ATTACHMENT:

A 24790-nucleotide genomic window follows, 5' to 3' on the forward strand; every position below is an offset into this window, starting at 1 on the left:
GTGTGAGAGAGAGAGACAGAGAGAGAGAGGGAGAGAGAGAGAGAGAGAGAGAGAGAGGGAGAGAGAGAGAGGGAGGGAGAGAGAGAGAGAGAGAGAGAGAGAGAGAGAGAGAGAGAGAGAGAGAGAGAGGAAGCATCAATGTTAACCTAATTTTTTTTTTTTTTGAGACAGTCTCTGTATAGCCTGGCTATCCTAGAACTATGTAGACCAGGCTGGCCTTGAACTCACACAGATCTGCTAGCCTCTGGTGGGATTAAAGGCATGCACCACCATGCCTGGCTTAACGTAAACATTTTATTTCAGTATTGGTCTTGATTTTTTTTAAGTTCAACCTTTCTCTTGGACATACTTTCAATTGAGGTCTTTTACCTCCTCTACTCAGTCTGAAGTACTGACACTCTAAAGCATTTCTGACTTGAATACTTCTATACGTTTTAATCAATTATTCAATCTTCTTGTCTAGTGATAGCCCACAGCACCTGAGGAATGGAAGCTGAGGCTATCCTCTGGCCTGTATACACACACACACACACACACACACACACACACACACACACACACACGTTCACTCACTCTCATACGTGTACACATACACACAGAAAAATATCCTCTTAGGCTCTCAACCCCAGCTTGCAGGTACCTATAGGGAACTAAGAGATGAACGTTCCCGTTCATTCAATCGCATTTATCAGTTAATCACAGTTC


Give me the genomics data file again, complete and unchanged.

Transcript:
A 24790-nucleotide genomic window follows, 5' to 3' on the forward strand; every position below is an offset into this window, starting at 1 on the left:
GTGTGAGAGAGAGAGACAGAGAGAGAGAGGGAGAGAGAGAGAGAGAGAGAGAGAGAGGGAGAGAGAGAGAGGGAGGGAGAGAGAGAGAGAGAGAGAGAGAGAGAGAGAGAGAGAGAGAGAGAGAGAGAGGAAGCATCAATGTTAACCTAATTTTTTTTTTTTTTGAGACAGTCTCTGTATAGCCTGGCTATCCTAGAACTATGTAGACCAGGCTGGCCTTGAACTCACACAGATCTGCTAGCCTCTGGTGGGATTAAAGGCATGCACCACCATGCCTGGCTTAACGTAAACATTTTATTTCAGTATTGGTCTTGATTTTTTTTAAGTTCAACCTTTCTCTTGGACATACTTTCAATTGAGGTCTTTTACCTCCTCTACTCAGTCTGAAGTACTGACACTCTAAAGCATTTCTGACTTGAATACTTCTATACGTTTTAATCAATTATTCAATCTTCTTGTCTAGTGATAGCCCACAGCACCTGAGGAATGGAAGCTGAGGCTATCCTCTGGCCTGTATACACACACACACACACACACACACACACACACACACACACACACACGTTCACTCACTCTCATACGTGTACACATACACACAGAAAAATATCCTCTTAGGCTCTCAACCCCAGCTTGCAGGTACCTATAGGGAACTAAGAGATGAACGTTCCCGTTCATTCAATCGCATTTATCAGTTAATCACAGTTC